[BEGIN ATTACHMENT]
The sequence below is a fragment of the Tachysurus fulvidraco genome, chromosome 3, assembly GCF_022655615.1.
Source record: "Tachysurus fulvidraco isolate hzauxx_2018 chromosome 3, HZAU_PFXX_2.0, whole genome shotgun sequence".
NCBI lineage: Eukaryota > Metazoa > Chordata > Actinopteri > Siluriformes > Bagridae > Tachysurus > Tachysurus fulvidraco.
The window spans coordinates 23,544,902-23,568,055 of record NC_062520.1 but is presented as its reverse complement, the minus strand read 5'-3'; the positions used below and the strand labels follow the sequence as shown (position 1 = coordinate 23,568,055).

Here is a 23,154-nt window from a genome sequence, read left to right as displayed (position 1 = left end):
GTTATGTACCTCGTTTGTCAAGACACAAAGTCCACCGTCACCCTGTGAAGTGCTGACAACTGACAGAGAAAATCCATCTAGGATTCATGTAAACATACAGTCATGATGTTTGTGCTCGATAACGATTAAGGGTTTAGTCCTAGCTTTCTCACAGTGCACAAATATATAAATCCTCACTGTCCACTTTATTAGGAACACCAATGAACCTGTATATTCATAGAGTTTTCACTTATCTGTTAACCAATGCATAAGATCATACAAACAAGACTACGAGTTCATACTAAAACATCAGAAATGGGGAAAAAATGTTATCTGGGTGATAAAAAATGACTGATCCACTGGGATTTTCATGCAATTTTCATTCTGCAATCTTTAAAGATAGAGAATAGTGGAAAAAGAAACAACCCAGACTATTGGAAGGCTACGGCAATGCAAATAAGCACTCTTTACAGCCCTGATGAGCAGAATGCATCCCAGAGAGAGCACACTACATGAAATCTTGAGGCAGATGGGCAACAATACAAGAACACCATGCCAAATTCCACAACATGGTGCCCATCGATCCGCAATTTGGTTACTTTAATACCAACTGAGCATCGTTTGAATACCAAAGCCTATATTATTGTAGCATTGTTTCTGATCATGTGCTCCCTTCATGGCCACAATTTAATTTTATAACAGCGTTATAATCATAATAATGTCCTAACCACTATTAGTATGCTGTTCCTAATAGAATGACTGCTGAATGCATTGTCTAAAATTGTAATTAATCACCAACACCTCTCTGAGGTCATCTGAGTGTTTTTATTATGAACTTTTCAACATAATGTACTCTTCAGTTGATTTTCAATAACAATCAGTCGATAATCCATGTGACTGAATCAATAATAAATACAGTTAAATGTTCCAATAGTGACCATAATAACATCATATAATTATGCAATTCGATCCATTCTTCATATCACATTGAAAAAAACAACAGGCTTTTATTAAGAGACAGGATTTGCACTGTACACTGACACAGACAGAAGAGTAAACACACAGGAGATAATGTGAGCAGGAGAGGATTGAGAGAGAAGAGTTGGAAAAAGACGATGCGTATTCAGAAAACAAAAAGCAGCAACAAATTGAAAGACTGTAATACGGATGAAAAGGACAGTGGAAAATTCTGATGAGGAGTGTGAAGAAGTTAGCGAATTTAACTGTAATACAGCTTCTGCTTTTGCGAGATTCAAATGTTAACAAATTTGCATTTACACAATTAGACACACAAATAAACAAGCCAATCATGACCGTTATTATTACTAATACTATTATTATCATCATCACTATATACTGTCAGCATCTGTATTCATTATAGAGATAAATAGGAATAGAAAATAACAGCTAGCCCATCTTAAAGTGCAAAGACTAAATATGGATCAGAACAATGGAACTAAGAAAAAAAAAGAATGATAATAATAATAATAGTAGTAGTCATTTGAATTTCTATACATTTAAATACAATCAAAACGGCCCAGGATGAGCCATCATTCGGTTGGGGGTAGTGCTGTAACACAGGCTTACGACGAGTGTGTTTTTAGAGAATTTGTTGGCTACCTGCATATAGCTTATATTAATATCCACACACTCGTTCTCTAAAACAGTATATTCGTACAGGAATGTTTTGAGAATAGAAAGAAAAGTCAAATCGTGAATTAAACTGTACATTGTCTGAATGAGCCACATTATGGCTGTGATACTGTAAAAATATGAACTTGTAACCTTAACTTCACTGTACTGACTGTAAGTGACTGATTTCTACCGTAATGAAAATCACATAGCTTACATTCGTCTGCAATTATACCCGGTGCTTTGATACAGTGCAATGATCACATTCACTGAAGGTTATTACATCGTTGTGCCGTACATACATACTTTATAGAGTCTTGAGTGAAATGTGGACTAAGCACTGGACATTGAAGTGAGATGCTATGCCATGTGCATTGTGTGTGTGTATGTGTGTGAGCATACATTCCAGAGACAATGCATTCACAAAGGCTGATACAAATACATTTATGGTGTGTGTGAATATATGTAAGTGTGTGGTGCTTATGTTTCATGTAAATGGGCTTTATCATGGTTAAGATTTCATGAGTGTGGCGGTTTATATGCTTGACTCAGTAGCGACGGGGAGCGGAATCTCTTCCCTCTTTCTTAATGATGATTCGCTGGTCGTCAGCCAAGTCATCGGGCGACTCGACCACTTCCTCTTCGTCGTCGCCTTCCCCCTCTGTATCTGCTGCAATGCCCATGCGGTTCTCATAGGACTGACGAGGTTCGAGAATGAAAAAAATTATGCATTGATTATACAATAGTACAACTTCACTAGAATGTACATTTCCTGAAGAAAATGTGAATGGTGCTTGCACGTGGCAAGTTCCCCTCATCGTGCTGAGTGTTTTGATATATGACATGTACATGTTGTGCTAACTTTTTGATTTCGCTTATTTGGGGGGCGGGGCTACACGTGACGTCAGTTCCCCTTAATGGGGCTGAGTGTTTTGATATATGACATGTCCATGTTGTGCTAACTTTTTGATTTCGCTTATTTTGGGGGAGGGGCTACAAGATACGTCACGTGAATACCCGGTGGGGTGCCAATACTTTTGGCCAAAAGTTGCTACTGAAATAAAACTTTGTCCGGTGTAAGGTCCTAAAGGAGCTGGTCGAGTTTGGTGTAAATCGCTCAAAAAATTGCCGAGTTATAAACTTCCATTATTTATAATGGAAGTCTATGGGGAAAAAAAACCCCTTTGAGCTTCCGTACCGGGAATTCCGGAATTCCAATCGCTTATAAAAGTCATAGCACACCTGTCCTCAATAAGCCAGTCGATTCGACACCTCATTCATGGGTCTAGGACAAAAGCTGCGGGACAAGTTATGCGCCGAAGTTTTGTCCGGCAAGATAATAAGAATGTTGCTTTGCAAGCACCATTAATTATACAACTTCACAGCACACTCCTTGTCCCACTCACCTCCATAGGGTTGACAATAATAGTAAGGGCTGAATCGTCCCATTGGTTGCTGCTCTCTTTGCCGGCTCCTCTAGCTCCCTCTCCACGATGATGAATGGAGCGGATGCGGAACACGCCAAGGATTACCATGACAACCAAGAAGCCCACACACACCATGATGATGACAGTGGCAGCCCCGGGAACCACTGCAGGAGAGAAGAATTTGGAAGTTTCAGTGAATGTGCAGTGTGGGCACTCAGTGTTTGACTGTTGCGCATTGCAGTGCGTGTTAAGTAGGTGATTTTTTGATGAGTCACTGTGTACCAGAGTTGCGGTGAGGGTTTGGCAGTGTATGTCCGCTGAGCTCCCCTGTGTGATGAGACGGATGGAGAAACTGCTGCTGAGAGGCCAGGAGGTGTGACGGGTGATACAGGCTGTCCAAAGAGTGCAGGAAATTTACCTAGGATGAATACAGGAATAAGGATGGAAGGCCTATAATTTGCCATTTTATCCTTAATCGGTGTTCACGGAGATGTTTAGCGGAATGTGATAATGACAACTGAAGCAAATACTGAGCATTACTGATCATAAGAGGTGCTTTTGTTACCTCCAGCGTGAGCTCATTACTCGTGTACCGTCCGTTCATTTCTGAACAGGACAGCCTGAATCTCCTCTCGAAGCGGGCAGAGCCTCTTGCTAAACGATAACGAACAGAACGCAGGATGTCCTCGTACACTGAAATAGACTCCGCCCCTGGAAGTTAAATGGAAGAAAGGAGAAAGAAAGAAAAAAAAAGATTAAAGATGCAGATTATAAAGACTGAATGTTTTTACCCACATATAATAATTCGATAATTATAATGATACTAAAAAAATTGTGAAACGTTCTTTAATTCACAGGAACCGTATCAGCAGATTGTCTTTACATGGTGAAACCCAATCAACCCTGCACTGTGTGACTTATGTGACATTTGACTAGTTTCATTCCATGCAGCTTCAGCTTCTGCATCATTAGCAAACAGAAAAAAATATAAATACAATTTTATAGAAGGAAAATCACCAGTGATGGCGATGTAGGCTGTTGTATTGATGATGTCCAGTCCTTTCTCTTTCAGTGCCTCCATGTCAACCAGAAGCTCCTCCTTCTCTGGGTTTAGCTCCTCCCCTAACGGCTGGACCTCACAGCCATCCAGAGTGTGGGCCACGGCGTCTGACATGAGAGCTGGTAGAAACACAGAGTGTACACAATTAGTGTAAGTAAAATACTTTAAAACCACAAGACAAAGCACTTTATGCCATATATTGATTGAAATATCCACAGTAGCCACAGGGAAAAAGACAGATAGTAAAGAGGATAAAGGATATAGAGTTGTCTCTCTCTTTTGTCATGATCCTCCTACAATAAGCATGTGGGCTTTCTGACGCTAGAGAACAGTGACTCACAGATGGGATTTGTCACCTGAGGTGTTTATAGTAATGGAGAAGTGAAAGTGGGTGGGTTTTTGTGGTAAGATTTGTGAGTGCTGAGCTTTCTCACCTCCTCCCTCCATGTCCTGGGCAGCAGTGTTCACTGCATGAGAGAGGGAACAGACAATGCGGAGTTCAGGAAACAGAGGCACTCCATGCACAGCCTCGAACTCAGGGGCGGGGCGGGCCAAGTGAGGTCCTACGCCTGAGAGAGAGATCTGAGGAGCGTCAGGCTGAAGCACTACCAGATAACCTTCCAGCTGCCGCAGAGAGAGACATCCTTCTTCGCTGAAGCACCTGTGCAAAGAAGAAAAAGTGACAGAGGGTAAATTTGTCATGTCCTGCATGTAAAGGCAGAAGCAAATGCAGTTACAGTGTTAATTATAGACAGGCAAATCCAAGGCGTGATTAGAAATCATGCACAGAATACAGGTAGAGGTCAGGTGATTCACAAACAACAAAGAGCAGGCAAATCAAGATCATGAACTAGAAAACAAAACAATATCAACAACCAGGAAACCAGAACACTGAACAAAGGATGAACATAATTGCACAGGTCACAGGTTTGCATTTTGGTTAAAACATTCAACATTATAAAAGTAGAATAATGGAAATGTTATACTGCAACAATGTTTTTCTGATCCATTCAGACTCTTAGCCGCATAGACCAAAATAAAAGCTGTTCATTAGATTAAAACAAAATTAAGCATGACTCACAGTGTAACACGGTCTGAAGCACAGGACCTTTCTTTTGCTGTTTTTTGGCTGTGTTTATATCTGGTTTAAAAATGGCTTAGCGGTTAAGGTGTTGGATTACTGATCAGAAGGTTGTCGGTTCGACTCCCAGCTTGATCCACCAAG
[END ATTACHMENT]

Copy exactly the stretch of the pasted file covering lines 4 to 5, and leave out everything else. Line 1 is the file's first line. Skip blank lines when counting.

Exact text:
The window spans coordinates 23,544,902-23,568,055 of record NC_062520.1 but is presented as its reverse complement, the minus strand read 5'-3'; the positions used below and the strand labels follow the sequence as shown (position 1 = coordinate 23,568,055).

Here is a 23,154-nt window from a genome sequence, read left to right as displayed (position 1 = left end):